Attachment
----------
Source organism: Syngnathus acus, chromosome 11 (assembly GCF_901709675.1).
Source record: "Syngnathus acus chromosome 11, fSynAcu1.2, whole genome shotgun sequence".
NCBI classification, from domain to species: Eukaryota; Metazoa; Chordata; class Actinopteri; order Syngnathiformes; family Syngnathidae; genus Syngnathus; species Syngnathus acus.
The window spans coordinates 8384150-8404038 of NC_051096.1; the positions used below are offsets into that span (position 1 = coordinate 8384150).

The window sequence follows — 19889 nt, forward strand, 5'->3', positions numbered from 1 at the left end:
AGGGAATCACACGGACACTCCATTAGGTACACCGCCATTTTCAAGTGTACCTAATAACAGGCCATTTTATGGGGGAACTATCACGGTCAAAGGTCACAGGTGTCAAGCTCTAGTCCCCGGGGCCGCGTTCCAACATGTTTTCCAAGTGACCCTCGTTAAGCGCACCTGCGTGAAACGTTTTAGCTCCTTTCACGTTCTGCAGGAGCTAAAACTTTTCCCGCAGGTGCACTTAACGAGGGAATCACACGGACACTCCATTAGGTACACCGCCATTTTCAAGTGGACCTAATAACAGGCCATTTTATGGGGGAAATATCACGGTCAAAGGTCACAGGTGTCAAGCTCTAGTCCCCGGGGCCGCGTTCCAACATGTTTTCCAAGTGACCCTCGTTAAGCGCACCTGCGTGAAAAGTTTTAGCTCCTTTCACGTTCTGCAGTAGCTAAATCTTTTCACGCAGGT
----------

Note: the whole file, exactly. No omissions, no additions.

Source organism: Syngnathus acus, chromosome 11 (assembly GCF_901709675.1).
Source record: "Syngnathus acus chromosome 11, fSynAcu1.2, whole genome shotgun sequence".
NCBI classification, from domain to species: Eukaryota; Metazoa; Chordata; class Actinopteri; order Syngnathiformes; family Syngnathidae; genus Syngnathus; species Syngnathus acus.
The window spans coordinates 8384150-8404038 of NC_051096.1; the positions used below are offsets into that span (position 1 = coordinate 8384150).

The window sequence follows — 19889 nt, forward strand, 5'->3', positions numbered from 1 at the left end:
AGGGAATCACACGGACACTCCATTAGGTACACCGCCATTTTCAAGTGTACCTAATAACAGGCCATTTTATGGGGGAACTATCACGGTCAAAGGTCACAGGTGTCAAGCTCTAGTCCCCGGGGCCGCGTTCCAACATGTTTTCCAAGTGACCCTCGTTAAGCGCACCTGCGTGAAACGTTTTAGCTCCTTTCACGTTCTGCAGGAGCTAAAACTTTTCCCGCAGGTGCACTTAACGAGGGAATCACACGGACACTCCATTAGGTACACCGCCATTTTCAAGTGGACCTAATAACAGGCCATTTTATGGGGGAAATATCACGGTCAAAGGTCACAGGTGTCAAGCTCTAGTCCCCGGGGCCGCGTTCCAACATGTTTTCCAAGTGACCCTCGTTAAGCGCACCTGCGTGAAAAGTTTTAGCTCCTTTCACGTTCTGCAGTAGCTAAATCTTTTCACGCAGGT